The Doomsday Machine: The Madness Of America's Nuclear Weapons

Nuclear brinksmanship, threats of nuclear war, and similar uses of nuclear weapons to intimidate hold the potential for catastrophe.
12/28/2017 11:45 am ET Updated Dec 29, 2017

I just finished Daniel Ellsberg’s new book, The Doomsday Machine: Confessions of a Nuclear War Planner. Talk about hair-raising! Ellsberg, of course, is famous for leaking the Pentagon papers, which helped to end the Vietnam War and the presidency of Richard Nixon as well. But before Ellsberg worked as a senior adviser on the Vietnam war, he helped to formulate U.S. nuclear policy in the late 1950s and early 1960s. His book is a shattering portrayal of the genocidal nature of U.S. nuclear planning during the Cold War — and that threat of worldwide genocide (or omnicide, a word Ellsberg uses to describe the death of nearly everything from a nuclear exchange that would generate disastrous cooling due to nuclear winter) persists to this day.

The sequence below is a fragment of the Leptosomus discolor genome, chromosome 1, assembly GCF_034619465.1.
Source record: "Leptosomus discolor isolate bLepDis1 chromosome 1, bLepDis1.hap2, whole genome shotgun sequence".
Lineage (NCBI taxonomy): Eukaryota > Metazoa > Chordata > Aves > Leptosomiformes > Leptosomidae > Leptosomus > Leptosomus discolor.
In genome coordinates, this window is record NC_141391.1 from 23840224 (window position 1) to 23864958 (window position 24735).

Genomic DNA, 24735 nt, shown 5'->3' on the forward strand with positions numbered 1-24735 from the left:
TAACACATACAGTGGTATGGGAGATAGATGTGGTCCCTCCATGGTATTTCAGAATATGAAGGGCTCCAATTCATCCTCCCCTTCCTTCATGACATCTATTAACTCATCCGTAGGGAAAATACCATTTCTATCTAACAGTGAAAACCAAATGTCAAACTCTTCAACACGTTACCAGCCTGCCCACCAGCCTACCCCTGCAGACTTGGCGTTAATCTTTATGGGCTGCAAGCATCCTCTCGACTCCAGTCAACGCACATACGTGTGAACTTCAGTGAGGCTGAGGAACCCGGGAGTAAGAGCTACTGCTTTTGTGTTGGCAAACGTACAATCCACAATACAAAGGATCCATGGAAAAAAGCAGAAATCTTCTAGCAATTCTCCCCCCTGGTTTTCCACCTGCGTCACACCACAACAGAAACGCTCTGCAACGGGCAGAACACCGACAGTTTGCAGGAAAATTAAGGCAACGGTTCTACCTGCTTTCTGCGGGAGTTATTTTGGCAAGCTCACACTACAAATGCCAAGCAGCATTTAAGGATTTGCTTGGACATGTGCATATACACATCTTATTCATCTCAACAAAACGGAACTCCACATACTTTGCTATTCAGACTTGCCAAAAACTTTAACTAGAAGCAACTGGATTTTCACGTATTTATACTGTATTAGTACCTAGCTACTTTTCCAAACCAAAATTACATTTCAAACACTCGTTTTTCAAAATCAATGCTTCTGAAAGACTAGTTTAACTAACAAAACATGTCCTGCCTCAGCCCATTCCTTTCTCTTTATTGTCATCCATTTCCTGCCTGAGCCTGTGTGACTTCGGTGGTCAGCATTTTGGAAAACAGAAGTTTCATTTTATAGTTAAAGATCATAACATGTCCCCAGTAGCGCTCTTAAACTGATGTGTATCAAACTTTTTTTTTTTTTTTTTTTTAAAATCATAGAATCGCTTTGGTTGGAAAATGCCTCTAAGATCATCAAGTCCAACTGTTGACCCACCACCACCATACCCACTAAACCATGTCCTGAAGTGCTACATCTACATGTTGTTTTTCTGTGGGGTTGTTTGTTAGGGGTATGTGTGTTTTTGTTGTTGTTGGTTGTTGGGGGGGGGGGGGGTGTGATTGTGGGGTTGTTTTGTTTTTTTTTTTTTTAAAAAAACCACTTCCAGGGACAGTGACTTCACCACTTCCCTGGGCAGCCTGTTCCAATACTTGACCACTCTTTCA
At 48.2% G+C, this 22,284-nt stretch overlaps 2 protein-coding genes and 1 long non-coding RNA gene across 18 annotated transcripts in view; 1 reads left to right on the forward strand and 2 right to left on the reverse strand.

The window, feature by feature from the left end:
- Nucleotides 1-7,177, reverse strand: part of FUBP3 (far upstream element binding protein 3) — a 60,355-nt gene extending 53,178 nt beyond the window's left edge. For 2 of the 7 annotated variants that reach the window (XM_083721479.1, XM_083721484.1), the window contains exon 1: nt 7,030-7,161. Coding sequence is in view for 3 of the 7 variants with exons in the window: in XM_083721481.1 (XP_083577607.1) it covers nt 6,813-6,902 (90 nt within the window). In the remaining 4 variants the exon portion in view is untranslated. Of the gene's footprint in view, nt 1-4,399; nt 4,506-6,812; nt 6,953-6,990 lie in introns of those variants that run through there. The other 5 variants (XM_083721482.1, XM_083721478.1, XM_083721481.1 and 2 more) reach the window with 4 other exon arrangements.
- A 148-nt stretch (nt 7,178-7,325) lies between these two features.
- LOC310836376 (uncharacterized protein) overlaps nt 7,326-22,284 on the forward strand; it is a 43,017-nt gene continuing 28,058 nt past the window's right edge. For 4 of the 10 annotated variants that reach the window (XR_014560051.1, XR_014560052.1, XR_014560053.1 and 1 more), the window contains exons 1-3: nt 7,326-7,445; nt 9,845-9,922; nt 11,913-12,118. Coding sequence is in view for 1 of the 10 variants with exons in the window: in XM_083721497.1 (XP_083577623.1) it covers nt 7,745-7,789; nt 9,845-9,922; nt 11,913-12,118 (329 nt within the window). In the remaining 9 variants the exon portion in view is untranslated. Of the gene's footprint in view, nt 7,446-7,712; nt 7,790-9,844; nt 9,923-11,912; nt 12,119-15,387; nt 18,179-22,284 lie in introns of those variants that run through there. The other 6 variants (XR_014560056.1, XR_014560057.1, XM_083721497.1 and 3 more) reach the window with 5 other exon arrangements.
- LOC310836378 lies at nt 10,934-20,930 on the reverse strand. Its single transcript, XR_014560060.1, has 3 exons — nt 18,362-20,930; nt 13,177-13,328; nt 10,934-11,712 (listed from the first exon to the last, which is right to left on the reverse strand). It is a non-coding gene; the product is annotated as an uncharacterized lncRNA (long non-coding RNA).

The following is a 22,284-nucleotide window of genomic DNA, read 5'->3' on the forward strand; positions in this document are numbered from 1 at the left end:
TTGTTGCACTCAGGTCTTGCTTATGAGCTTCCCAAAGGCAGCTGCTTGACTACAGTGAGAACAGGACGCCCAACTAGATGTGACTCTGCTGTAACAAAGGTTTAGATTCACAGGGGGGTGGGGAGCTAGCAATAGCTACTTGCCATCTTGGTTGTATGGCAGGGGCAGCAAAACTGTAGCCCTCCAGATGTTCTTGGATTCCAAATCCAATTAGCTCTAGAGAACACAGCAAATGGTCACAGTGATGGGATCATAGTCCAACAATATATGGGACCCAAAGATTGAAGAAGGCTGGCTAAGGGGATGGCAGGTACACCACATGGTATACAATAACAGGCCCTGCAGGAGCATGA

Rather than writing a traditional book review, I want to list some memorable facts and lessons I took from the book, lessons that should lead us to question the very sanity of America’s leaders. To wit:

  1. U.S. nuclear war plans circa 1960 envisioned a simultaneous attack on the USSR and China that would generate 600 million deaths after six months. As Ellsberg notes, that is 100 Holocausts. This plan was to be used even if China hadn’t directly attacked the U.S., i.e. the USSR and China were lumped together as communist bad guys who had to be eliminated together in a general nuclear war. Only one U.S. general present at the briefing objected to this idea: David M. Shoup, a Marine general and Medal of Honor winner, who also later objected to the Vietnam War.